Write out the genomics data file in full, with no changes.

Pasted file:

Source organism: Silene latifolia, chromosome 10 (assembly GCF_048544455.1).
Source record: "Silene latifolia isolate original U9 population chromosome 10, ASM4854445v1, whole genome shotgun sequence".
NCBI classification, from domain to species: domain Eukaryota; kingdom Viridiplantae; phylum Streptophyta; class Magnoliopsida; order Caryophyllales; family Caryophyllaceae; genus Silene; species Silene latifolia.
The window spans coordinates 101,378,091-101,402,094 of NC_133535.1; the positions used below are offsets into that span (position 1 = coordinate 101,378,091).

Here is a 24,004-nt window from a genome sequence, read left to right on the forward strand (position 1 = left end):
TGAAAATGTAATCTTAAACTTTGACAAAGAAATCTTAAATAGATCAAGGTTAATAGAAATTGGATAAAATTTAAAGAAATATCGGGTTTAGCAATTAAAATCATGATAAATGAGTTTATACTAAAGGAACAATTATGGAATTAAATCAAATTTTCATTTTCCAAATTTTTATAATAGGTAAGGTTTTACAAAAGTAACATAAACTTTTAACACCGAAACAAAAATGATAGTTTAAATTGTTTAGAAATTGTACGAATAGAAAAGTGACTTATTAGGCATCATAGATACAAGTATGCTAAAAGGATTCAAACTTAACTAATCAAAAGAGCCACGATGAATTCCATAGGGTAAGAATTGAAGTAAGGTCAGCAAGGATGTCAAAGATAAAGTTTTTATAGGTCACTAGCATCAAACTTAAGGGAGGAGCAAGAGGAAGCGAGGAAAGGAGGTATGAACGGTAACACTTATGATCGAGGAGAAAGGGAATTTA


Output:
Source organism: Silene latifolia, chromosome 10 (assembly GCF_048544455.1).
Source record: "Silene latifolia isolate original U9 population chromosome 10, ASM4854445v1, whole genome shotgun sequence".
NCBI classification, from domain to species: domain Eukaryota; kingdom Viridiplantae; phylum Streptophyta; class Magnoliopsida; order Caryophyllales; family Caryophyllaceae; genus Silene; species Silene latifolia.
The window spans coordinates 101,378,091-101,402,094 of NC_133535.1; the positions used below are offsets into that span (position 1 = coordinate 101,378,091).

Here is a 24,004-nt window from a genome sequence, read left to right on the forward strand (position 1 = left end):
TGAAAATGTAATCTTAAACTTTGACAAAGAAATCTTAAATAGATCAAGGTTAATAGAAATTGGATAAAATTTAAAGAAATATCGGGTTTAGCAATTAAAATCATGATAAATGAGTTTATACTAAAGGAACAATTATGGAATTAAATCAAATTTTCATTTTCCAAATTTTTATAATAGGTAAGGTTTTACAAAAGTAACATAAACTTTTAACACCGAAACAAAAATGATAGTTTAAATTGTTTAGAAATTGTACGAATAGAAAAGTGACTTATTAGGCATCATAGATACAAGTATGCTAAAAGGATTCAAACTTAACTAATCAAAAGAGCCACGATGAATTCCATAGGGTAAGAATTGAAGTAAGGTCAGCAAGGATGTCAAAGATAAAGTTTTTATAGGTCACTAGCATCAAACTTAAGGGAGGAGCAAGAGGAAGCGAGGAAAGGAGGTATGAACGGTAACACTTATGATCGAGGAGAAAGGGAATTTA